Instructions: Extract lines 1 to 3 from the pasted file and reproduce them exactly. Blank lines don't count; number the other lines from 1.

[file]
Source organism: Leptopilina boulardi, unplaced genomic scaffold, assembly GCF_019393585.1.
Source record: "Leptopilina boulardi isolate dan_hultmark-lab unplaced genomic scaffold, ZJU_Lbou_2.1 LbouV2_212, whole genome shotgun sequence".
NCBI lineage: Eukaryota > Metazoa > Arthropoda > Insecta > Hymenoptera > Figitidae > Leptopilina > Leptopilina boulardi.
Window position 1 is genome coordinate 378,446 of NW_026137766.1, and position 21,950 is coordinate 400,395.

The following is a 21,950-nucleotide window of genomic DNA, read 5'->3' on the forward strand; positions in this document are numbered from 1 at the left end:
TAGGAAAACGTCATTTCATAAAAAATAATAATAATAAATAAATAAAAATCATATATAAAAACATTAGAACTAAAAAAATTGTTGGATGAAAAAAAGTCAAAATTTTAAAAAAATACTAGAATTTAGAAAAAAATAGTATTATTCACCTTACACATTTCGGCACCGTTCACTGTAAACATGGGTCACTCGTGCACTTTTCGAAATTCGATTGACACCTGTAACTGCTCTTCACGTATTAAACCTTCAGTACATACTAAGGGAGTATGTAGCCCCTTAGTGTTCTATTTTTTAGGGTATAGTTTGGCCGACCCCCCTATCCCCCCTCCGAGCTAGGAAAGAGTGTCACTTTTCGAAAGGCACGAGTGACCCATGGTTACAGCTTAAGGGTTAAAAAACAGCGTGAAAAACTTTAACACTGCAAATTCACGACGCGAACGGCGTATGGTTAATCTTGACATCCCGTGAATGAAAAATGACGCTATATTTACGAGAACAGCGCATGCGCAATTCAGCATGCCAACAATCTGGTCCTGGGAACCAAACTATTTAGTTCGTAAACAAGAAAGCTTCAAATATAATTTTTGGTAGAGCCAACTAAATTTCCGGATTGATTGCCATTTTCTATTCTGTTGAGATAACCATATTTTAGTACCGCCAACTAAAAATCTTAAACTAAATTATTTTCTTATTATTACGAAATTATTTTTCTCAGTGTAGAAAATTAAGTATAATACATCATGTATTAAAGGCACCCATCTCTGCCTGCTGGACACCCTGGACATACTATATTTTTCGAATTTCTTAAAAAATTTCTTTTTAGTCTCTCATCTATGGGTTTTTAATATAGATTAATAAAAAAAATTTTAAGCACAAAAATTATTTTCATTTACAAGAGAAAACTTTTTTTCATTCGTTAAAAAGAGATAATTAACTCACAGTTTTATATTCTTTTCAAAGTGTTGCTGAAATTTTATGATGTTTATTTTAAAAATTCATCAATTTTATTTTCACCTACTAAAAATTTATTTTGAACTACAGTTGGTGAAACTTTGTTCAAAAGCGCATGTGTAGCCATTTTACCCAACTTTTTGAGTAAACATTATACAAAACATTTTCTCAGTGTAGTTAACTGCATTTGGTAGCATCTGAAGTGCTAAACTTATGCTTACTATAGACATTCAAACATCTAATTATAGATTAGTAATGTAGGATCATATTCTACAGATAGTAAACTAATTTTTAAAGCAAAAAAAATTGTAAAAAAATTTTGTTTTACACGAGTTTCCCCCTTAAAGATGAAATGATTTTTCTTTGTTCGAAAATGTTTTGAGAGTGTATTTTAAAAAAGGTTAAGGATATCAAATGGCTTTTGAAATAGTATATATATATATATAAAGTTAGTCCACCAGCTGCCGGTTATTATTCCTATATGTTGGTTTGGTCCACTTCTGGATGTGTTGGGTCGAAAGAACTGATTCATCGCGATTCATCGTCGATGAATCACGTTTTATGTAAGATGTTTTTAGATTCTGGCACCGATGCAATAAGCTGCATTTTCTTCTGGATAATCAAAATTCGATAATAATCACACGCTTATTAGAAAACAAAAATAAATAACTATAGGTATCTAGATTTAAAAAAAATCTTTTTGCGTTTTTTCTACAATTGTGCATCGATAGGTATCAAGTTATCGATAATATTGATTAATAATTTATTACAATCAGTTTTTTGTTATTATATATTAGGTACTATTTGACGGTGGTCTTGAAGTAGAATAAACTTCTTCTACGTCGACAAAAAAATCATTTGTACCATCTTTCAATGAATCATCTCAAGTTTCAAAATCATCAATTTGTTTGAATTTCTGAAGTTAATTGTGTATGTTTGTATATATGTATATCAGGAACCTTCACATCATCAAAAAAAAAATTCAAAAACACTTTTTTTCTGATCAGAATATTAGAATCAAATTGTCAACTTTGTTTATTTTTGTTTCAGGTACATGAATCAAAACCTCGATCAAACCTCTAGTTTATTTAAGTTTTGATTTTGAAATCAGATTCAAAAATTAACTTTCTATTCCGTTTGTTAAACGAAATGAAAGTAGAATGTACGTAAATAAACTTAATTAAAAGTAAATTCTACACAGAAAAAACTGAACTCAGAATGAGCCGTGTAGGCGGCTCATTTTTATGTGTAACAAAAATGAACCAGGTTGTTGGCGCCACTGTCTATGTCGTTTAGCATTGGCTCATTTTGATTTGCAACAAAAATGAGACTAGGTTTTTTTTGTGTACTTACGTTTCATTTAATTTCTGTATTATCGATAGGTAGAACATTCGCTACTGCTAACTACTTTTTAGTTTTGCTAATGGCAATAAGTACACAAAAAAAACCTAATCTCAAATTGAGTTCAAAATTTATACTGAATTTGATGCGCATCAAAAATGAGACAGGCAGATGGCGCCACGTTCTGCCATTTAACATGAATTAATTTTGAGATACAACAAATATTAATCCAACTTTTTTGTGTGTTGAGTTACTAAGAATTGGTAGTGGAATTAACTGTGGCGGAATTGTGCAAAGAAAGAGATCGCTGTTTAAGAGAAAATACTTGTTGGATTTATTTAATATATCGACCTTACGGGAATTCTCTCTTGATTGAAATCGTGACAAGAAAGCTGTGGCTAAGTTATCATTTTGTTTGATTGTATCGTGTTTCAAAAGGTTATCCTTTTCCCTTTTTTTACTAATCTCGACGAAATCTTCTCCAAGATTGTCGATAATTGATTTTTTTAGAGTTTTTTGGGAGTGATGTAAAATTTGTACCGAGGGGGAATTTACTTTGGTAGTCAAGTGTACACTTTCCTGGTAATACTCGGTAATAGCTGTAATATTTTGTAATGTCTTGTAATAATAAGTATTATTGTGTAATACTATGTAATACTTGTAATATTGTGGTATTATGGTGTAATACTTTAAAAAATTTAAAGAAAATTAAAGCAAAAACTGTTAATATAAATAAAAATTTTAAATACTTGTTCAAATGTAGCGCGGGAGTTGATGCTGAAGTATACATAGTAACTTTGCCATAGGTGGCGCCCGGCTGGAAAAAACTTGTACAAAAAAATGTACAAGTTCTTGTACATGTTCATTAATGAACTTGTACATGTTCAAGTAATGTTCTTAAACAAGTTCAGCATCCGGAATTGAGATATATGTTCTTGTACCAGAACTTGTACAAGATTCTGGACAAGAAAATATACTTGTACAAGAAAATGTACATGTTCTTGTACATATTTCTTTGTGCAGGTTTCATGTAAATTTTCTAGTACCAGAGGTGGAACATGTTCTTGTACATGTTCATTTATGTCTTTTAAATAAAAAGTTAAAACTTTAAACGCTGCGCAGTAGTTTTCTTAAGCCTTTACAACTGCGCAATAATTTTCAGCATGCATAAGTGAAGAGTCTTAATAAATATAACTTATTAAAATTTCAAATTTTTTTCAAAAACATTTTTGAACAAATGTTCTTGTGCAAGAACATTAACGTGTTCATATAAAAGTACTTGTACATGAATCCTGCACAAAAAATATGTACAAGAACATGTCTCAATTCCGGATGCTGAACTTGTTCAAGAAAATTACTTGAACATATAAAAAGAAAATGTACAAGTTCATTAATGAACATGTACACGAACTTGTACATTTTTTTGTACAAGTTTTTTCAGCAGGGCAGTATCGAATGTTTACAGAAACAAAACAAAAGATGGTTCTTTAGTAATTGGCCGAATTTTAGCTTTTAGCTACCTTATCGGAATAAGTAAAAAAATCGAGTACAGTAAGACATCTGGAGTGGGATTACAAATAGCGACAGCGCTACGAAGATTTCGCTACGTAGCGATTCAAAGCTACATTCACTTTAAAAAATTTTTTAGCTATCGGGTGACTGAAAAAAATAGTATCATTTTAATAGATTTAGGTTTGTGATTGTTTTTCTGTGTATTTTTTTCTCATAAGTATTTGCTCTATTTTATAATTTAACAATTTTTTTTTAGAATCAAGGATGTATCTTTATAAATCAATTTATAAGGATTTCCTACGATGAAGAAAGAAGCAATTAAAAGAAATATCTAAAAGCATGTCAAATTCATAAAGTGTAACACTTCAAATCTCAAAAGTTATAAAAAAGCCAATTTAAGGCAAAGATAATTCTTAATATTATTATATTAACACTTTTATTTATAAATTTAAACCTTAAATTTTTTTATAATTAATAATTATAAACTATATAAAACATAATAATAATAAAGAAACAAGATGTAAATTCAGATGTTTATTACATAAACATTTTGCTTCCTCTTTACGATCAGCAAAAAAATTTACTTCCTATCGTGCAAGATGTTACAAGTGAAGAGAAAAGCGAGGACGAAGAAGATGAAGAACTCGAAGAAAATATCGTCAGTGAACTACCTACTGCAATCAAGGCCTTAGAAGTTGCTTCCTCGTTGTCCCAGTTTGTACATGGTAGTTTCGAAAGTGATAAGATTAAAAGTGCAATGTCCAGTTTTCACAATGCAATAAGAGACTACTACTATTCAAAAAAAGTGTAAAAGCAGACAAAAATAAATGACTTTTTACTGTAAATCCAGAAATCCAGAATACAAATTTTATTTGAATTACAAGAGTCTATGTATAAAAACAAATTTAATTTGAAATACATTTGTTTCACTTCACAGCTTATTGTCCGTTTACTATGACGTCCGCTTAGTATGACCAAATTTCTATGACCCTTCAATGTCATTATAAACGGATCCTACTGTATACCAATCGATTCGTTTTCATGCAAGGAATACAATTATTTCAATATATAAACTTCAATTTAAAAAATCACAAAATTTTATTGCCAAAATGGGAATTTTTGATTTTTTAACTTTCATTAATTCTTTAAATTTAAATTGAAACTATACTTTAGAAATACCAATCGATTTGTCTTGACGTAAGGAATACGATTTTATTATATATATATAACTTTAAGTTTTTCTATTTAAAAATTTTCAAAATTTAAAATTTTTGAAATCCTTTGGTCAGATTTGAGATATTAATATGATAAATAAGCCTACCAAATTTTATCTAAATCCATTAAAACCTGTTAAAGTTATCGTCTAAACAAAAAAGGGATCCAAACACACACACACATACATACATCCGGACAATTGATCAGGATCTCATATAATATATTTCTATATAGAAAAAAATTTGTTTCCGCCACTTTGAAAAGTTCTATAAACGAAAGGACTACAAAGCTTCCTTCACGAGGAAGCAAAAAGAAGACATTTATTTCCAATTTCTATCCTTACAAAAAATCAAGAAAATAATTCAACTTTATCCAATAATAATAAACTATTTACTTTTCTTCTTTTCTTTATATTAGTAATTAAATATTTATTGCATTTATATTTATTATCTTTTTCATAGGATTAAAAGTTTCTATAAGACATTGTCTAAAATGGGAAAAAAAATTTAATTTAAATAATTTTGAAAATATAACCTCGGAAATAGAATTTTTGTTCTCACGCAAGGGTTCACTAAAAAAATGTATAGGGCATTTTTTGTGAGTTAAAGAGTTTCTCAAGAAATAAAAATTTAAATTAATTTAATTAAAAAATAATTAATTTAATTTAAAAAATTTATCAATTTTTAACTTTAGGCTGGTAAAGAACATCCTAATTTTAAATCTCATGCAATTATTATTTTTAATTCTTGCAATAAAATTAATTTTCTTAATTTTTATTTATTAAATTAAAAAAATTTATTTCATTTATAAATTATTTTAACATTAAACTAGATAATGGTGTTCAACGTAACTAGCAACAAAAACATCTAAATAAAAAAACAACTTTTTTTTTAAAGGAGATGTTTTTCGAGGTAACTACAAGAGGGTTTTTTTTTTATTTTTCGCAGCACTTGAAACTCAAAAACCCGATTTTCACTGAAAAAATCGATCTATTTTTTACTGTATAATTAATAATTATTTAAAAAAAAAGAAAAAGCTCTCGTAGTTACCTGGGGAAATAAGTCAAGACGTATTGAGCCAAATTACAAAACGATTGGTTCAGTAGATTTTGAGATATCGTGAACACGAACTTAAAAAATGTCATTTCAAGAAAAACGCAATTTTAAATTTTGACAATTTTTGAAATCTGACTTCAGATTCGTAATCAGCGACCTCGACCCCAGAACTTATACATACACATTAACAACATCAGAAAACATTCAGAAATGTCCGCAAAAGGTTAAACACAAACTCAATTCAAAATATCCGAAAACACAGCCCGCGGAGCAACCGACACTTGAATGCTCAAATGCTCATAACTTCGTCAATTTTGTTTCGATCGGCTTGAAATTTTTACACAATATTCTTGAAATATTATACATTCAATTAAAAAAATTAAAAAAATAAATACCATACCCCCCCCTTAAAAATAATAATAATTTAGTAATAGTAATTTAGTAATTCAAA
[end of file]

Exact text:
Source organism: Leptopilina boulardi, unplaced genomic scaffold, assembly GCF_019393585.1.
Source record: "Leptopilina boulardi isolate dan_hultmark-lab unplaced genomic scaffold, ZJU_Lbou_2.1 LbouV2_212, whole genome shotgun sequence".
NCBI lineage: Eukaryota > Metazoa > Arthropoda > Insecta > Hymenoptera > Figitidae > Leptopilina > Leptopilina boulardi.